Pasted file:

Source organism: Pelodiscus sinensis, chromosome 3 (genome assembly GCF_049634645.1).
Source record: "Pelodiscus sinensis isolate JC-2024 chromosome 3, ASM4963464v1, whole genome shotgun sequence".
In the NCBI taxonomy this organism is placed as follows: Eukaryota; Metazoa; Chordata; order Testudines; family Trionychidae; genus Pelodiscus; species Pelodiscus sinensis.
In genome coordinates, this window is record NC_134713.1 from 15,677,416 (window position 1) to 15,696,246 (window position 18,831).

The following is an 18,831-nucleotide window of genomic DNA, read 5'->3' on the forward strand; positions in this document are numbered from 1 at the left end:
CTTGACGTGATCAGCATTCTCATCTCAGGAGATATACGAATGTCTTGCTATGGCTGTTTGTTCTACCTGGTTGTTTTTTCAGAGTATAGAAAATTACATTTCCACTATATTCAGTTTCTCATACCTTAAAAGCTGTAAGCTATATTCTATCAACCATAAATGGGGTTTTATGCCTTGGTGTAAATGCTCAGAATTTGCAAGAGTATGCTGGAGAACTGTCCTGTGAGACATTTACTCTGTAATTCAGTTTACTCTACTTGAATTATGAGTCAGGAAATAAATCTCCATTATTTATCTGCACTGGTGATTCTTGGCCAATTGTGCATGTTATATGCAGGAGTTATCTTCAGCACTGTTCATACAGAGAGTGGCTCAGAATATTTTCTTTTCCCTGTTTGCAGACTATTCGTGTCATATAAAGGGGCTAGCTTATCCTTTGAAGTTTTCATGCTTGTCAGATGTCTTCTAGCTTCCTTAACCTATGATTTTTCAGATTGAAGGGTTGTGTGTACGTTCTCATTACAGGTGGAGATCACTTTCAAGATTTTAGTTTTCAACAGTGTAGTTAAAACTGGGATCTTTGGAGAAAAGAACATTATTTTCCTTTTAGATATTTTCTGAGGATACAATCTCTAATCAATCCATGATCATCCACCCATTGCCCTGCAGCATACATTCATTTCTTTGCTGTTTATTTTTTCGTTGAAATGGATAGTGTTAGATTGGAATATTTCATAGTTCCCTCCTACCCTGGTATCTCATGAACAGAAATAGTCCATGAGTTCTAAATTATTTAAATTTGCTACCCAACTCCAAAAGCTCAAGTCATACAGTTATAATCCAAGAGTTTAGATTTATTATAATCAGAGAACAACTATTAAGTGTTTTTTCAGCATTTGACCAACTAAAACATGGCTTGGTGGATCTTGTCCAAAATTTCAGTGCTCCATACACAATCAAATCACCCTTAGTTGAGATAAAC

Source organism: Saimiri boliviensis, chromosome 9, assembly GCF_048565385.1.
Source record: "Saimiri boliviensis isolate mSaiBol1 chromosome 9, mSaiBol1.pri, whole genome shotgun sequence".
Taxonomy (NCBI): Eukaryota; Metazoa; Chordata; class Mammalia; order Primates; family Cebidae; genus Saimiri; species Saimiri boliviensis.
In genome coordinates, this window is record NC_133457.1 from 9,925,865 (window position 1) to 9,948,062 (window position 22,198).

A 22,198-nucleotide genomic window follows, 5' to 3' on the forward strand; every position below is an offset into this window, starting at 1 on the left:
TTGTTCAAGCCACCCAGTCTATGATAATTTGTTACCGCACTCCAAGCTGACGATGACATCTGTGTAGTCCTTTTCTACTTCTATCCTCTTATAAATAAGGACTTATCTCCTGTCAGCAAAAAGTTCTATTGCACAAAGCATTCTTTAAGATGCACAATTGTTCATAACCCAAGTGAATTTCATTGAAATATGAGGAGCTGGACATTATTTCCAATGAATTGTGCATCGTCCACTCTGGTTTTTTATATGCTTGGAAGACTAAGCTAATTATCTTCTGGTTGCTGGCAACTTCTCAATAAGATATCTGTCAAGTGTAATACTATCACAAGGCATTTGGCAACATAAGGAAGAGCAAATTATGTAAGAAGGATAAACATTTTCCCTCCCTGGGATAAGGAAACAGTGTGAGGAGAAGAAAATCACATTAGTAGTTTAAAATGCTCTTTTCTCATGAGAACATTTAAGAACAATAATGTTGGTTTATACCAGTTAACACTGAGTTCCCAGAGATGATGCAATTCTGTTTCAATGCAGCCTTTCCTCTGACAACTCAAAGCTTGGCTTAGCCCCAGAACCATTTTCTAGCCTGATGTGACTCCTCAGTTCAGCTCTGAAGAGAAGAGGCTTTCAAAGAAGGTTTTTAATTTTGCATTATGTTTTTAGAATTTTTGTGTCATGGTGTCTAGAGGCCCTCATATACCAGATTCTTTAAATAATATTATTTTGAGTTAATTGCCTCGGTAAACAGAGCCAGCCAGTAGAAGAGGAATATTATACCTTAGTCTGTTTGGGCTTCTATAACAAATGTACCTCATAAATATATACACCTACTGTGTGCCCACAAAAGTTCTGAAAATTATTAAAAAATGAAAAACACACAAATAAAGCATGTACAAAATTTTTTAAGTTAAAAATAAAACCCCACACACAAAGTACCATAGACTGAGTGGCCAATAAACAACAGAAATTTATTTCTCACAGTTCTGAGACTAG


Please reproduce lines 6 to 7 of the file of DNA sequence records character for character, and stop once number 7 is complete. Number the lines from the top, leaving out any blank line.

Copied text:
CTTGACGTGATCAGCATTCTCATCTCAGGAGATATACGAATGTCTTGCTATGGCTGTTTGTTCTACCTGGTTGTTTTTTCAGAGTATAGAAAATTACATTTCCACTATATTCAGTTTCTCATACCTTAAAAGCTGTAAGCTATATTCTATCAACCATAAATGGGGTTTTATGCCTTGGTGTAAATGCTCAGAATTTGCAAGAGTATGCTGGAGAACTGTCCTGTGAGACATTTACTCTGTAATTCAGTTTACTCTACTTGAATTATGAGTCAGGAAATAAATCTCCATTATTTATCTGCACTGGTGATTCTTGGCCAATTGTGCATGTTATATGCAGGAGTTATCTTCAGCACTGTTCATACAGAGAGTGGCTCAGAATATTTTCTTTTCCCTGTTTGCAGACTATTCGTGTCATATAAAGGGGCTAGCTTATCCTTTGAAGTTTTCATGCTTGTCAGATGTCTTCTAGCTTCCTTAACCTATGATTTTTCAGATTGAAGGGTTGTGTGTACGTTCTCATTACAGGTGGAGATCACTTTCAAGATTTTAGTTTTCAACAGTGTAGTTAAAACTGGGATCTTTGGAGAAAAGAACATTATTTTCCTTTTAGATATTTTCTGAGGATACAATCTCTAATCAATCCATGATCATCCACCCATTGCCCTGCAGCATACATTCATTTCTTTGCTGTTTATTTTTTCGTTGAAATGGATAGTGTTAGATTGGAATATTTCATAGTTCCCTCCTACCCTGGTATCTCATGAACAGAAATAGTCCATGAGTTCTAAATTATTTAAATTTGCTACCCAACTCCAAAAGCTCAAGTCATACAGTTATAATCCAAGAGTTTAGATTTATTATAATCAGAGAACAACTATTAAGTGTTTTTTCAGCATTTGACCAACTAAAACATGGCTTGGTGGATCTTGTCCAAAATTTCAGTGCTCCATACACAATCAAATCACCCTTAGTTGAGATAAAC

Source organism: Saimiri boliviensis, chromosome 9, assembly GCF_048565385.1.